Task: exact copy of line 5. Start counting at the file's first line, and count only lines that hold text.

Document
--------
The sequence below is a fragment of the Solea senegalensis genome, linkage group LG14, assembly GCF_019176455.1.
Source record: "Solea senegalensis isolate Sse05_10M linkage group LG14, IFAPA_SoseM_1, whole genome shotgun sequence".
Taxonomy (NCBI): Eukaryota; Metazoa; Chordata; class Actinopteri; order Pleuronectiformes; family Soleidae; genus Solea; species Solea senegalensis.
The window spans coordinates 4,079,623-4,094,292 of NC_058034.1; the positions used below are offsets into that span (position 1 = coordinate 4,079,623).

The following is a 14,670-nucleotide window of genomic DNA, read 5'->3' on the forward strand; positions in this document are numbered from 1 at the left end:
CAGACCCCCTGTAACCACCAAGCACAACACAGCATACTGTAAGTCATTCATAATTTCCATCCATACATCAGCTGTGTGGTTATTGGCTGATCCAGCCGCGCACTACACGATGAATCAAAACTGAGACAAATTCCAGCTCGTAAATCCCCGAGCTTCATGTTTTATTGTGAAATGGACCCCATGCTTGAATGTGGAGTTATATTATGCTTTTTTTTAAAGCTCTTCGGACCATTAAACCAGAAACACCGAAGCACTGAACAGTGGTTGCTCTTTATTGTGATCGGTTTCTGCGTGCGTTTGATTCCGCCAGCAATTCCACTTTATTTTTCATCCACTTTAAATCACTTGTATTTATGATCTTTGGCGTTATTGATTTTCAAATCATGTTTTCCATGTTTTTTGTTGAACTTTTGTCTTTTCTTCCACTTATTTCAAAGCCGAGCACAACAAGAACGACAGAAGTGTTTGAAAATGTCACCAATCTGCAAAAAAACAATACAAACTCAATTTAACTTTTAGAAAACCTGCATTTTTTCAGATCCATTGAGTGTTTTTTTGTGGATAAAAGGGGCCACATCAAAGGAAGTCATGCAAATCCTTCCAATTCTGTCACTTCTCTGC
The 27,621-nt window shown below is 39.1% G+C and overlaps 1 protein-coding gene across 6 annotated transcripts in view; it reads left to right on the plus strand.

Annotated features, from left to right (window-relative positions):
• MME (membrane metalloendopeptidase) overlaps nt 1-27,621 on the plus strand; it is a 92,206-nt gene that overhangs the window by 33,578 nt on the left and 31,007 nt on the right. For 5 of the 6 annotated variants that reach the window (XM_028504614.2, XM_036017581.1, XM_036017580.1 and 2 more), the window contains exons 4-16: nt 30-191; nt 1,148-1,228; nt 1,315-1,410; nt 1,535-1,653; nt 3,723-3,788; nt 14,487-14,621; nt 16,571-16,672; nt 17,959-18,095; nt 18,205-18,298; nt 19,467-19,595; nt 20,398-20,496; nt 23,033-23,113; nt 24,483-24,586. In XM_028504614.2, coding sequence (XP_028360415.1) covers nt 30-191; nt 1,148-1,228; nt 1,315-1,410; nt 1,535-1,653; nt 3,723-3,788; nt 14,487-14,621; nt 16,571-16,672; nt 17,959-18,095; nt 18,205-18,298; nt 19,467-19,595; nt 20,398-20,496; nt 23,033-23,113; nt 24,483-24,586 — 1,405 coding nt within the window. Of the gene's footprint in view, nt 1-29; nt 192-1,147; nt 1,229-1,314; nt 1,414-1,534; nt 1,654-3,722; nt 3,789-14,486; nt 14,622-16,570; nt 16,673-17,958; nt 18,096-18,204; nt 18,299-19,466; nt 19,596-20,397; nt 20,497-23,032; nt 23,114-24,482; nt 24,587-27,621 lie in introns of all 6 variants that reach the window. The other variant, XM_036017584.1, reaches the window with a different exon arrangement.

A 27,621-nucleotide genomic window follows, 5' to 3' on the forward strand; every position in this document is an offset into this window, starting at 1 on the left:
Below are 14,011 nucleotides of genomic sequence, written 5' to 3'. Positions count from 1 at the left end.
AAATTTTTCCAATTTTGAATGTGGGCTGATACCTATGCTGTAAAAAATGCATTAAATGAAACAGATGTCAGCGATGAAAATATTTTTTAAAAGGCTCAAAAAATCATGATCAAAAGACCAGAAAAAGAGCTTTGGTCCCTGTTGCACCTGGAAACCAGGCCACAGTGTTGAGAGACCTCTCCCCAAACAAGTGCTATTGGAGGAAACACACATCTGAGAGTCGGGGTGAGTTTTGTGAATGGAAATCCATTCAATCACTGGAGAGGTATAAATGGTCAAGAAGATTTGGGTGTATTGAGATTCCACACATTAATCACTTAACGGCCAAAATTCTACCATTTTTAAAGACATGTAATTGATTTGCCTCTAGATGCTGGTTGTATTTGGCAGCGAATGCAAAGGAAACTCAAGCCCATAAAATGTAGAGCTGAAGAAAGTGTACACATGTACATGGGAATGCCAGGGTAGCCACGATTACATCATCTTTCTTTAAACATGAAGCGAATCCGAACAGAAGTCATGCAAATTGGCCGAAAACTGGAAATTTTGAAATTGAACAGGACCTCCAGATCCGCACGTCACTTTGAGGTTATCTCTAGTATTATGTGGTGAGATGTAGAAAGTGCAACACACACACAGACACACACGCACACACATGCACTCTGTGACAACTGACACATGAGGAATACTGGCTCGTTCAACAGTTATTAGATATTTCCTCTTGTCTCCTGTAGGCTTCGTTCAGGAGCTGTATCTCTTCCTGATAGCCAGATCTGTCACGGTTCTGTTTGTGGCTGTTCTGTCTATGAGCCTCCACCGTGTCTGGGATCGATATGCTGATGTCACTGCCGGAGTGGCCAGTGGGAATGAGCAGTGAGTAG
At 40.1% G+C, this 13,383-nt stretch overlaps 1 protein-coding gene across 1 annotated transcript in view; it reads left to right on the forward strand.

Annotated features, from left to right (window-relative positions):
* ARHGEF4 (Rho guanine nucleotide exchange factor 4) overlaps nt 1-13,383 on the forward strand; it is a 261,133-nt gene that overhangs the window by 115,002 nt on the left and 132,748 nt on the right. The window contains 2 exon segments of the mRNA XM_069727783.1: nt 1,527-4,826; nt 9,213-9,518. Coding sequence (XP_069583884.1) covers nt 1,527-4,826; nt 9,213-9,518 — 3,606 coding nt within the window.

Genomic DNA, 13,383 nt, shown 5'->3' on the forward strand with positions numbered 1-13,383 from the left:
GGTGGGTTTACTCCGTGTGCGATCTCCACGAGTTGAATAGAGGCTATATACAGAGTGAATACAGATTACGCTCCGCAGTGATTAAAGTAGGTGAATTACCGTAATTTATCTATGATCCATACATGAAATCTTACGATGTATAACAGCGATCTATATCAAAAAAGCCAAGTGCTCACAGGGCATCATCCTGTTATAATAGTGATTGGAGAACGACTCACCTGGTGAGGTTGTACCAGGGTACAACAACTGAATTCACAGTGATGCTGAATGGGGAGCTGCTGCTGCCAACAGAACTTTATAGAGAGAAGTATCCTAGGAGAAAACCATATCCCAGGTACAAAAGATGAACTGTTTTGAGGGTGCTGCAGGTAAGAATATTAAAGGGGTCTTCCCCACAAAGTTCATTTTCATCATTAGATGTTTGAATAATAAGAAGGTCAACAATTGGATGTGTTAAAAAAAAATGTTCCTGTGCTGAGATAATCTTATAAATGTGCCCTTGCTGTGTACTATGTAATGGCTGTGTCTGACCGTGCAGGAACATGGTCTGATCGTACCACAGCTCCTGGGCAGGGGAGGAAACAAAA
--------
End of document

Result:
The following is a 14,670-nucleotide window of genomic DNA, read 5'->3' on the forward strand; positions in this document are numbered from 1 at the left end: